Monday, December 16, 2013

Filming the Impossible, by Leo Dickinson

Leo Dickinson, who along with Eric Jones filmed Reinhold Messner and Peter Habeler's first ascent of Everest without supplemental oxygen, writes of a life of filming the world's great adventures. Beyond Everest, Dickinson films and participates in such projects as the first filmed climb of the North Face of the Eiger, exploration in Patagonia, the first descent by kayak of the Dudh Kosi (including the highest ever canoe launch at Everest Base Camp), ballooning over the Sahara, attempts at ballooning around the world, and skydiving from both planes and balloons. His writing is as dynamic as his films, with the unaffected perspective of someone who uncovers something new and interesting even in well-trodden paths. He pushes the limits of filming, with cameras mounted on kayaks, lightweight cameras with batteries wired from within a climber's down suit, helmet cams for skydiving (not so standard in the 1970s!), and filming ballooning from a rope ladder attached far away from the basket. Throughout the book are high-quality photographs from each of his adventures.

He meets Reinhold and Ushi Messner at a mountain film festival, and Reinhold first invites him to Dhaulagiri, and then to Everest. Dickinson has some troubles with the altitude, but Eric Jones eventually makes it as far as the South Col of Everest. I did not realize until reading this book, that Messner's filming during his summit climb (which would later cause him snow blindness) was actually for Dickinson's movie. Dickinson provides an outsider's perspective to Messner and Habeler's climb, though with few surprises. He credits their reaching the summit mainly on Messner's determination and belief in himself, pointing out that Habeler waffled quite a bit on oxygen and wished to go down during their summit climb in marginal weather. Dickinson's subsequent film, Everest Unmasked, would later win awards at the Telluride, Trento, and Banff mountain film festivals.

Thursday, December 5, 2013

Letters from Everest, by George Lowe

George Lowe, pivotal member of the 1953 climb that made the summit of the world's highest mountain, gives an account of the climb through a series of vivid letters written back home to New Zealand in Letters from Everest: A First-Hand Account from the Epic First Ascent. While working with Lowe on his memoirs (found in the recently published The Conquest of Everest), Huw Lewis-Jones came across several piles of correspondence, including a lovely series of letters from the first ascent of Everest, meant to fill in friends and family on the details of the climb. Within, Lowe writes plainly of climbing Everest, providing a sense of reality lost in many of the carefully edited accounts prepared for the public (think Hunt, Hillary...). Details come to light that would have been otherwise lost, such as Lowe's dicey return from the Lhotse Face with a team a Sherpas during a whiteout (reminiscent of Longland's frightening epic on the North Ridge 20 years earlier), the true extent of John Hunt's physical efforts, or the level of madness surrounding Tenzing upon the team's return to Kathmandu. Perhaps my favorite is a clarification of the context of Hillary's famous, "Well, we knocked the bastard off" comment, with Lowe writing that it was said more incredulously than insidiously.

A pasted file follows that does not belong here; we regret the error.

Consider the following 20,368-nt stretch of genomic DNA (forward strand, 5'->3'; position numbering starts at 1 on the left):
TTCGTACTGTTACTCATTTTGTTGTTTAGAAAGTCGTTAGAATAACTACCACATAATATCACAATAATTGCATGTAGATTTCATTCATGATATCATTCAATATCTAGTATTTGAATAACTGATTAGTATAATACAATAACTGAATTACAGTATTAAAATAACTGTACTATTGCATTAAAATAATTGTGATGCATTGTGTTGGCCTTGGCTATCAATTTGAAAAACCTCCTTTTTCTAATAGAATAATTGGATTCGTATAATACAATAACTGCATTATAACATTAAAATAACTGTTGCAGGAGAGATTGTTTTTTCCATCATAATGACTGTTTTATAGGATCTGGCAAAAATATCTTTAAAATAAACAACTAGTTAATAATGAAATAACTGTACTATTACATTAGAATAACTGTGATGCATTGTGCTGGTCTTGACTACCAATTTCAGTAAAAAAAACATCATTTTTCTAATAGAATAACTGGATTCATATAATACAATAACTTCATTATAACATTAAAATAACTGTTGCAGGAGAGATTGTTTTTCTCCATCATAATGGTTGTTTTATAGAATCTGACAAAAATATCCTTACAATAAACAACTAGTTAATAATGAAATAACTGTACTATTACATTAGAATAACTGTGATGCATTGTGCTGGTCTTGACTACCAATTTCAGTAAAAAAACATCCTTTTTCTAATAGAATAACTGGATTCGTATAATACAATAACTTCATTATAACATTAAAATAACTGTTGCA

Lowe is a wonderful personality who perhaps stayed too quiet too long about the Everest climb. He writes quite well and provides a more modern and down-to-earth telling than any of his cohorts. All the more impressive is that it was written at the moment, at high altitude, and with a multitude of distractions and discomforts. This book doesn't quite substitute for a full telling of the first ascent of Everest, but it's an excellent supplement for someone already familiar with the story, and a gem for the true aficionado. Enjoy!